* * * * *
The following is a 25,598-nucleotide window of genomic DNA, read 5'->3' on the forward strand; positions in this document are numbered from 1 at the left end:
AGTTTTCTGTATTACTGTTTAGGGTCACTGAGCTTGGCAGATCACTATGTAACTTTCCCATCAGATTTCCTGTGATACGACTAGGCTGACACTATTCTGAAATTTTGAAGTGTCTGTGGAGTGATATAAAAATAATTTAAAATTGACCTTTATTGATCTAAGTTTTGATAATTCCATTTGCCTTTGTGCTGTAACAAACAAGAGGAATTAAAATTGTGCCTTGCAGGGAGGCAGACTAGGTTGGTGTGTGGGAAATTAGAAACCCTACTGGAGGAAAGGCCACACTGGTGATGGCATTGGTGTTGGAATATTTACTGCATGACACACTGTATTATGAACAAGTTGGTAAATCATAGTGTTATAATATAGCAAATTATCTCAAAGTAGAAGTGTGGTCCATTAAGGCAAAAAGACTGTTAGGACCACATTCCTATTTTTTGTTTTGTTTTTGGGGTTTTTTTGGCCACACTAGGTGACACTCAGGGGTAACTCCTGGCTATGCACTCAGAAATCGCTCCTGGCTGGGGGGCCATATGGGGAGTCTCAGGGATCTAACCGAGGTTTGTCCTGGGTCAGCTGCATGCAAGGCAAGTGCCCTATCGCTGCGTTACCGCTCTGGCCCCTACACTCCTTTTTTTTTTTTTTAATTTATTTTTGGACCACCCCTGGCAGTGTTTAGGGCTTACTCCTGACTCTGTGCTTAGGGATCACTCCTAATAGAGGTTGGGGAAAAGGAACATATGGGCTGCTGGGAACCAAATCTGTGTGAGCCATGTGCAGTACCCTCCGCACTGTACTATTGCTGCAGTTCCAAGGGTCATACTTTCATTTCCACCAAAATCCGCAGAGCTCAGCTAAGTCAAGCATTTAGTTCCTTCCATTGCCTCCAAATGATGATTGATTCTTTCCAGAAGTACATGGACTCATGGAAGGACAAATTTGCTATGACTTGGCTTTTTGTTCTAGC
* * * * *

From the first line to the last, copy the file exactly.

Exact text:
The following is a 25,598-nucleotide window of genomic DNA, read 5'->3' on the forward strand; positions in this document are numbered from 1 at the left end:
AGTTTTCTGTATTACTGTTTAGGGTCACTGAGCTTGGCAGATCACTATGTAACTTTCCCATCAGATTTCCTGTGATACGACTAGGCTGACACTATTCTGAAATTTTGAAGTGTCTGTGGAGTGATATAAAAATAATTTAAAATTGACCTTTATTGATCTAAGTTTTGATAATTCCATTTGCCTTTGTGCTGTAACAAACAAGAGGAATTAAAATTGTGCCTTGCAGGGAGGCAGACTAGGTTGGTGTGTGGGAAATTAGAAACCCTACTGGAGGAAAGGCCACACTGGTGATGGCATTGGTGTTGGAATATTTACTGCATGACACACTGTATTATGAACAAGTTGGTAAATCATAGTGTTATAATATAGCAAATTATCTCAAAGTAGAAGTGTGGTCCATTAAGGCAAAAAGACTGTTAGGACCACATTCCTATTTTTTGTTTTGTTTTTGGGGTTTTTTTGGCCACACTAGGTGACACTCAGGGGTAACTCCTGGCTATGCACTCAGAAATCGCTCCTGGCTGGGGGGCCATATGGGGAGTCTCAGGGATCTAACCGAGGTTTGTCCTGGGTCAGCTGCATGCAAGGCAAGTGCCCTATCGCTGCGTTACCGCTCTGGCCCCTACACTCCTTTTTTTTTTTTTTAATTTATTTTTGGACCACCCCTGGCAGTGTTTAGGGCTTACTCCTGACTCTGTGCTTAGGGATCACTCCTAATAGAGGTTGGGGAAAAGGAACATATGGGCTGCTGGGAACCAAATCTGTGTGAGCCATGTGCAGTACCCTCCGCACTGTACTATTGCTGCAGTTCCAAGGGTCATACTTTCATTTCCACCAAAATCCGCAGAGCTCAGCTAAGTCAAGCATTTAGTTCCTTCCATTGCCTCCAAATGATGATTGATTCTTTCCAGAAGTACATGGACTCATGGAAGGACAAATTTGCTATGACTTGGCTTTTTGTTCTAGC